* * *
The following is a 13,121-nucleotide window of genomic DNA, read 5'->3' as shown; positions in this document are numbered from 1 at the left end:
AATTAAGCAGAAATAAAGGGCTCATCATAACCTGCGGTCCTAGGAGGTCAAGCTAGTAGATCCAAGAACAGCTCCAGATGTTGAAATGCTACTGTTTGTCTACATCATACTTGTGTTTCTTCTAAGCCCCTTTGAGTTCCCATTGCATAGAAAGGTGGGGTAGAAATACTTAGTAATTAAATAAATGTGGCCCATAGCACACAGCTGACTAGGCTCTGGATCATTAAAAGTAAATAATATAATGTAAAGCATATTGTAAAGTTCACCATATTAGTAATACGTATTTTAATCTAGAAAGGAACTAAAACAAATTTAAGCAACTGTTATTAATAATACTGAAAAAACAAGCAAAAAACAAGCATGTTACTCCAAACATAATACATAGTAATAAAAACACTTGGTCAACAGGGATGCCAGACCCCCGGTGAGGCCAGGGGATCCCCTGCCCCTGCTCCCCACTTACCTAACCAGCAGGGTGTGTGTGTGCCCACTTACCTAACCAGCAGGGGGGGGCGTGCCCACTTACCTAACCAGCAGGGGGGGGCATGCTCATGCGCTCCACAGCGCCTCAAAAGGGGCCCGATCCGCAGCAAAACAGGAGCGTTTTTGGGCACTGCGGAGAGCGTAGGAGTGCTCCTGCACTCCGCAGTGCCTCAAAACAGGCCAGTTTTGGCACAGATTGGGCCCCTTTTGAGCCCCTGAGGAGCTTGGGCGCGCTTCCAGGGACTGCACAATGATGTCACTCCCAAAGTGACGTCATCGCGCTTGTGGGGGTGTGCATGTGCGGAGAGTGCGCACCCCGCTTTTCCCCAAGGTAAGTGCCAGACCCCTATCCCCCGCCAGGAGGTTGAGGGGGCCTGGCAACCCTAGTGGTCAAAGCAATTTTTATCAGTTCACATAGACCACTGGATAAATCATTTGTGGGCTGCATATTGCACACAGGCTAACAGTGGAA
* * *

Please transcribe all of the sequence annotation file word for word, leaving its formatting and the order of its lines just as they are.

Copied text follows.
The following is a 13,121-nucleotide window of genomic DNA, read 5'->3' as shown; positions in this document are numbered from 1 at the left end:
AATTAAGCAGAAATAAAGGGCTCATCATAACCTGCGGTCCTAGGAGGTCAAGCTAGTAGATCCAAGAACAGCTCCAGATGTTGAAATGCTACTGTTTGTCTACATCATACTTGTGTTTCTTCTAAGCCCCTTTGAGTTCCCATTGCATAGAAAGGTGGGGTAGAAATACTTAGTAATTAAATAAATGTGGCCCATAGCACACAGCTGACTAGGCTCTGGATCATTAAAAGTAAATAATATAATGTAAAGCATATTGTAAAGTTCACCATATTAGTAATACGTATTTTAATCTAGAAAGGAACTAAAACAAATTTAAGCAACTGTTATTAATAATACTGAAAAAACAAGCAAAAAACAAGCATGTTACTCCAAACATAATACATAGTAATAAAAACACTTGGTCAACAGGGATGCCAGACCCCCGGTGAGGCCAGGGGATCCCCTGCCCCTGCTCCCCACTTACCTAACCAGCAGGGTGTGTGTGTGCCCACTTACCTAACCAGCAGGGGGGGGCGTGCCCACTTACCTAACCAGCAGGGGGGGGCATGCTCATGCGCTCCACAGCGCCTCAAAAGGGGCCCGATCCGCAGCAAAACAGGAGCGTTTTTGGGCACTGCGGAGAGCGTAGGAGTGCTCCTGCACTCCGCAGTGCCTCAAAACAGGCCAGTTTTGGCACAGATTGGGCCCCTTTTGAGCCCCTGAGGAGCTTGGGCGCGCTTCCAGGGACTGCACAATGATGTCACTCCCAAAGTGACGTCATCGCGCTTGTGGGGGTGTGCATGTGCGGAGAGTGCGCACCCCGCTTTTCCCCAAGGTAAGTGCCAGACCCCTATCCCCCGCCAGGAGGTTGAGGGGGCCTGGCAACCCTAGTGGTCAAAGCAATTTTTATCAGTTCACATAGACCACTGGATAAATCATTTGTGGGCTGCATATTGCACACAGGCTAACAGTGGAA